That's hardly the case however. I'm reporting that with our current 12.5 inch size limit, both sexes now mature at 11.75 to 13 inches. Used to be every sea bass had spawned, some twice, by 9 inches.
Now none have.
I'm trying to convince management we've lost 2 years of spawning production from every single sea bass.
Talk about a tough sell..
In management's world catching less always means more are left in the sea. No amount of spawning reduction can change that perception; at least not until they hear it from their own.
Management's zeal to chase vaporous catch estimates--their whack-a-mole stomping of 'overfishing' wherever its spotted on a computer screen--has created, I believe, the smallest spawning stock of sea bass ever known in the southern Mid-Atlantic. We're keeping fewer sea bass than ever before but are accused of 'overfishing' the recreational quota; They're making fewer sea bass and blaming us..
Management, fishers & the environmental community: Few grasp how loosening the present day size limit can reinvigorate spawning, can create a far greater population of spawning sea bass.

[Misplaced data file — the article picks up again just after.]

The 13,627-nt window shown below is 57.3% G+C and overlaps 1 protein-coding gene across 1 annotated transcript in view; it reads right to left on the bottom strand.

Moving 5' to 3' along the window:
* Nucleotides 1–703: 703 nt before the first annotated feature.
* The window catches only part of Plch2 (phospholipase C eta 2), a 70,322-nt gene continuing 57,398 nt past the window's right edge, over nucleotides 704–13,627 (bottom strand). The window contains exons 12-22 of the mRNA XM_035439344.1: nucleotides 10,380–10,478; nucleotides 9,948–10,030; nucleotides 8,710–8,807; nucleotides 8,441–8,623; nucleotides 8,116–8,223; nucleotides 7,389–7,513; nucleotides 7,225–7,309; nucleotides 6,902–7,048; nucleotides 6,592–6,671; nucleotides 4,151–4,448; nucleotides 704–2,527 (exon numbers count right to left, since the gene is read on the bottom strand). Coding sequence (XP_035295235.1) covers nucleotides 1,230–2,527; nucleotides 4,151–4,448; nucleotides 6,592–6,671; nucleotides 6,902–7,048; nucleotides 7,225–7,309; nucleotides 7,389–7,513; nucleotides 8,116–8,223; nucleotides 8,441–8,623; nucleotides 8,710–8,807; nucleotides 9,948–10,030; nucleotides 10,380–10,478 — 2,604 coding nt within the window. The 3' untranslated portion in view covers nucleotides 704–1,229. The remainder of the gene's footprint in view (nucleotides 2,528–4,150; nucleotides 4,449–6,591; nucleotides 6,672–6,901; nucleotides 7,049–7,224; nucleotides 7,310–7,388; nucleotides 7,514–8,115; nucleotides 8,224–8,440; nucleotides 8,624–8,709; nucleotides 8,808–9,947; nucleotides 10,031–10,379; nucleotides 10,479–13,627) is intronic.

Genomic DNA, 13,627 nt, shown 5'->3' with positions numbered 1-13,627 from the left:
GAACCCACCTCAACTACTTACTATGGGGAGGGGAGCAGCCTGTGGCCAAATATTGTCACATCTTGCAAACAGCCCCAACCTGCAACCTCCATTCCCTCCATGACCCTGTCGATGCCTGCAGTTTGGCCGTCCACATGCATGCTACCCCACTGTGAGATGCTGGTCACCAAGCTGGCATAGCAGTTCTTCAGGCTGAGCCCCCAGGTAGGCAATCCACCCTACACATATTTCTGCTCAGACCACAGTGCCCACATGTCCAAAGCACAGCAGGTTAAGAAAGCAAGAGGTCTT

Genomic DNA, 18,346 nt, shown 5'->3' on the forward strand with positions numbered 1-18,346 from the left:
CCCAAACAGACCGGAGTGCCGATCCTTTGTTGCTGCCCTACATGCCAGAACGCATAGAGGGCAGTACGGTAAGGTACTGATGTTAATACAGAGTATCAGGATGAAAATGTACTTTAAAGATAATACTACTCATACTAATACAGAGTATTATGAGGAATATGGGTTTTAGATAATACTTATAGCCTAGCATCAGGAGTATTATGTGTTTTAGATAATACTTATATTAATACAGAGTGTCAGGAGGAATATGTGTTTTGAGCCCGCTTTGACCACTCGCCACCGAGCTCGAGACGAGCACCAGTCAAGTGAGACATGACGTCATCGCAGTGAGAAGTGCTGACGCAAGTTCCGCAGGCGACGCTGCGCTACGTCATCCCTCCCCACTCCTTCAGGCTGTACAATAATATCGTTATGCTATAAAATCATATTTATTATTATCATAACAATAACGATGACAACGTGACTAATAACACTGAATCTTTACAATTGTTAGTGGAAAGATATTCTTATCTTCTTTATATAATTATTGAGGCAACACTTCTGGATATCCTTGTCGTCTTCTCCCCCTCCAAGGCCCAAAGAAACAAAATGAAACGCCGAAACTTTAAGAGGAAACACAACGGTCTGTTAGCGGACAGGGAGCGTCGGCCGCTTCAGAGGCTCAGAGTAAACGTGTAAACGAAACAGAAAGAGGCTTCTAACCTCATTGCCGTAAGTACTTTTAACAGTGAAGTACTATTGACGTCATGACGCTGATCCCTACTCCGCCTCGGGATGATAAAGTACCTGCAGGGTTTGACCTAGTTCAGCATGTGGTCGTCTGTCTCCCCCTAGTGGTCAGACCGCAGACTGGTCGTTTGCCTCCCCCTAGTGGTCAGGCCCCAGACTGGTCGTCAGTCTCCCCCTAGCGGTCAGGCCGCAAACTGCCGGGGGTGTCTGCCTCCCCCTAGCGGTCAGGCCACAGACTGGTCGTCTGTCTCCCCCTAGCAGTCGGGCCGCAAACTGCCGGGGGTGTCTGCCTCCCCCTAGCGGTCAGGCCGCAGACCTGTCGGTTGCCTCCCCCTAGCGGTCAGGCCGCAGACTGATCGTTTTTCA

Yet that will be how we make a lot of sea bass, create huge populations..
That and tossing some rocks in the water, some oyster castles maybe.
To reach understanding readers will need to see past the data that got us here.
Overfishing, you see, is no longer a problem for sea bass, hasn't been for over a decade..
The Atlantic States Marine Fisheries Commission or ASMFC is responsible for state waters. The Mid-Atlantic Fishery Management Council, MAFMC, regulates federal waters outside 3NM.
Our recreational catch estimating programs are: Marine Recreational Fishing Statistics Survey or MRFSS, and a new program, the Marine Recreational Informational Program or MRIP.
"Waves" are 2 month periods of estimated catch: Wave 1 = Jan/Feb, Wave 2 Mar/Apr, Wave 3 May/June..
Annual Catch Limits (ACLs) are quotas with a buffer, a safety margin. Accountability Measures (AMs) now require recreational fishers to 'pay back' overages seen in catch-estimate data; AMs have the potential to completely close any fishery for a year or more if estimates have recreational users taking more than their ACL, our Annual Catch Limit --- Its The Law.